PROOFREADING COMES at the end of the editorial process. It's the very last check through, designed to find any typos, punctuation & spelling mistakes, grammatical errors and inconsistencies in text. There's no content or structural edit involved in proofreading because it's a proofread, not an edit. Different process; different part of the brain.
While editing and beta reading will generally pick up on errors, a final and dedicated proofread is recommended for any type of submission or publication. If you're lucky enough to have a grammar fiend for a friend, they're worth their weight in gold.
It doesn't matter how perfect your script is, it's essential to get an outside perspective on it. A good beta reader will pick up an error that you could have sworn wasn't there. Joining a writing group can be invaluable, especially if it means reading your work aloud. There's nothing quite like an audience to highlight those punctuation mistakes. As writers we're too close; we can't see the trees for the woods.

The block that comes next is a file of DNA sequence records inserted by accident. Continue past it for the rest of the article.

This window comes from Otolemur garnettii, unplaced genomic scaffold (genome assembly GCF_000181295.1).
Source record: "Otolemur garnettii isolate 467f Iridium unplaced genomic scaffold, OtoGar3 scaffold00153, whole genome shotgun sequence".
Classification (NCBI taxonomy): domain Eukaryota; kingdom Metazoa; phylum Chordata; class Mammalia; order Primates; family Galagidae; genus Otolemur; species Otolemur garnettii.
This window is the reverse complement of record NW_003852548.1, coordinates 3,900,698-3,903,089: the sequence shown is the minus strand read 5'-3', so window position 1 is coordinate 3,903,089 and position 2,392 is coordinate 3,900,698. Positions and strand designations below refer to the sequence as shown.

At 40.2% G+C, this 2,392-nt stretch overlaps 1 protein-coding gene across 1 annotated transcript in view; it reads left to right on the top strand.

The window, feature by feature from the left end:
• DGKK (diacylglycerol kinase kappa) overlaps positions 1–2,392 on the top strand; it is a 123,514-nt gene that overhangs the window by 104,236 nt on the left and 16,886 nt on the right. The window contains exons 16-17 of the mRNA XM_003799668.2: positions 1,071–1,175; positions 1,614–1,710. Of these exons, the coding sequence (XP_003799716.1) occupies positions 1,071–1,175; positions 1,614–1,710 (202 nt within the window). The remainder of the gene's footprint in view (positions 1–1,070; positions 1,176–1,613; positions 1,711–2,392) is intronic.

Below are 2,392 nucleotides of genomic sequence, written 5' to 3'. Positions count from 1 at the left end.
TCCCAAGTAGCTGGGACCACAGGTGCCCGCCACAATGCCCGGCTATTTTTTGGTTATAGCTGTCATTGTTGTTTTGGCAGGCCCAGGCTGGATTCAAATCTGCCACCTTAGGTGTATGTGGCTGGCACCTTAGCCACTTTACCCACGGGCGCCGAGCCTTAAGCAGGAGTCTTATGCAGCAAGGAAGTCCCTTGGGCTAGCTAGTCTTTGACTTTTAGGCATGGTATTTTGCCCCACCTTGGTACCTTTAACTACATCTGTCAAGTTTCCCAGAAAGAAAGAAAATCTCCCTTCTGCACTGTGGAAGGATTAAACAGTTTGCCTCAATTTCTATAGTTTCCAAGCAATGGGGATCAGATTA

WHEN DO YOU NEED A PROFESSIONAL PROOFREADER?
I like to say that every script could benefit from professional proofreading, but the truth is that a dodgy semicolon isn't going to put a potential agent off. Publishing houses have their own dedicated team. This doesn't mean you shouldn't get an outside eye on your work. A grammar fixated work colleague might not know a character event horizon from a fractured story arc, but when it comes to proofreading they're your new best friend.
However, if you're self-publishing, there's a VERY small gap between your finished book and your potential readers. I've seen too many substandard self-published books. Having a professional attitude towards editing and proofreading lifts you above the crowd. This is your brand, make your choices count.
Proofreading is usually charged by the word. Although I tend to pick up errors as I edit, I wouldn't claim to be anywhere near good enough to proofread a novel. Recommendations from other writers are best. The society for editors and proofreaders has a directory. If you're stuck, contact me.